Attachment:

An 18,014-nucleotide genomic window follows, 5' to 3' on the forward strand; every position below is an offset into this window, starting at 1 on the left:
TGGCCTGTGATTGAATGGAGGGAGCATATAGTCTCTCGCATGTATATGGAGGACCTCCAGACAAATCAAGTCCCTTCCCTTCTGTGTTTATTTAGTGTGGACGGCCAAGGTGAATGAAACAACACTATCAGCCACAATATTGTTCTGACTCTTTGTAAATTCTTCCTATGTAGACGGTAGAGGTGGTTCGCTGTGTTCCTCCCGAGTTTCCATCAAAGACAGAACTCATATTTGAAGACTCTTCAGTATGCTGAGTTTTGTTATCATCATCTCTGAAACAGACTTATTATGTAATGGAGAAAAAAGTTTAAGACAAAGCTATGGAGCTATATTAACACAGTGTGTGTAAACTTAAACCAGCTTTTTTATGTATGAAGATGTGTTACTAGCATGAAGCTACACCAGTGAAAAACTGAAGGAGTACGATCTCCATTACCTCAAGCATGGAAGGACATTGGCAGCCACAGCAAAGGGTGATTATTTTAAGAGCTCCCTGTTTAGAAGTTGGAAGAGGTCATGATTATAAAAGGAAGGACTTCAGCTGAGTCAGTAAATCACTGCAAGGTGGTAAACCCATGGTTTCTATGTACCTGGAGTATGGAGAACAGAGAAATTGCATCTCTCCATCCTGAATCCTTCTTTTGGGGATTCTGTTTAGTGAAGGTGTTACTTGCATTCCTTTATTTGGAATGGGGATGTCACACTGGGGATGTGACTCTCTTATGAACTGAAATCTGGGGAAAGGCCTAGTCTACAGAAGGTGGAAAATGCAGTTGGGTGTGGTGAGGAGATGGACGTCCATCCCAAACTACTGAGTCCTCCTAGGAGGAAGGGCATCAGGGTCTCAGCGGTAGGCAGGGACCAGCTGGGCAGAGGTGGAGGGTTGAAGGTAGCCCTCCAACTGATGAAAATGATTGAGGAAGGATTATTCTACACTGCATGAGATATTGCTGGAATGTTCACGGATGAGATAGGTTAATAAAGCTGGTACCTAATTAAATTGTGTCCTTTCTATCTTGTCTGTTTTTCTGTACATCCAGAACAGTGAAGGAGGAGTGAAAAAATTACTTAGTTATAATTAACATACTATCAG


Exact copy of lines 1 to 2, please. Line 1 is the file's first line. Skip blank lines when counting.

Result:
An 18,014-nucleotide genomic window follows, 5' to 3' on the forward strand; every position below is an offset into this window, starting at 1 on the left:
TGGCCTGTGATTGAATGGAGGGAGCATATAGTCTCTCGCATGTATATGGAGGACCTCCAGACAAATCAAGTCCCTTCCCTTCTGTGTTTATTTAGTGTGGACGGCCAAGGTGAATGAAACAACACTATCAGCCACAATATTGTTCTGACTCTTTGTAAATTCTTCCTATGTAGACGGTAGAGGTGGTTCGCTGTGTTCCTCCCGAGTTTCCATCAAAGACAGAACTCATATTTGAAGACTCTTCAGTATGCTGAGTTTTGTTATCATCATCTCTGAAACAGACTTATTATGTAATGGAGAAAAAAGTTTAAGACAAAGCTATGGAGCTATATTAACACAGTGTGTGTAAACTTAAACCAGCTTTTTTATGTATGAAGATGTGTTACTAGCATGAAGCTACACCAGTGAAAAACTGAAGGAGTACGATCTCCATTACCTCAAGCATGGAAGGACATTGGCAGCCACAGCAAAGGGTGATTATTTTAAGAGCTCCCTGTTTAGAAGTTGGAAGAGGTCATGATTATAAAAGGAAGGACTTCAGCTGAGTCAGTAAATCACTGCAAGGTGGTAAACCCATGGTTTCTATGTACCTGGAGTATGGAGAACAGAGAAATTGCATCTCTCCATCCTGAATCCTTCTTTTGGGGATTCTGTTTAGTGAAGGTGTTACTTGCATTCCTTTATTTGGAATGGGGATGTCACACTGGGGATGTGACTCTCTTATGAACTGAAATCTGGGGAAAGGCCTAGTCTACAGAAGGTGGAAAATGCAGTTGGGTGTGGTGAGGAGATGGACGTCCATCCCAAACTACTGAGTCCTCCTAGGAGGAAGGGCATCAGGGTCTCAGCGGTAGGCAGGGACCAGCTGGGCAGAGGTGGAGGGTTGAAGGTAGCCCTCCAACTGATGAAAATGATTGAGGAAGGATTATTCTACACTGCATGAGATATTGCTGGAATGTTCACGGATGAGATAGGTTAATAAAGCTGGTACCTAATTAAATTGTGTCCTTTCTATCTTGTCTGTTTTTCTGTACATCCAGAACAGTGAAGGAGGAGTGAAAAAATTACTTAGTTATAATTAACATACTATCAG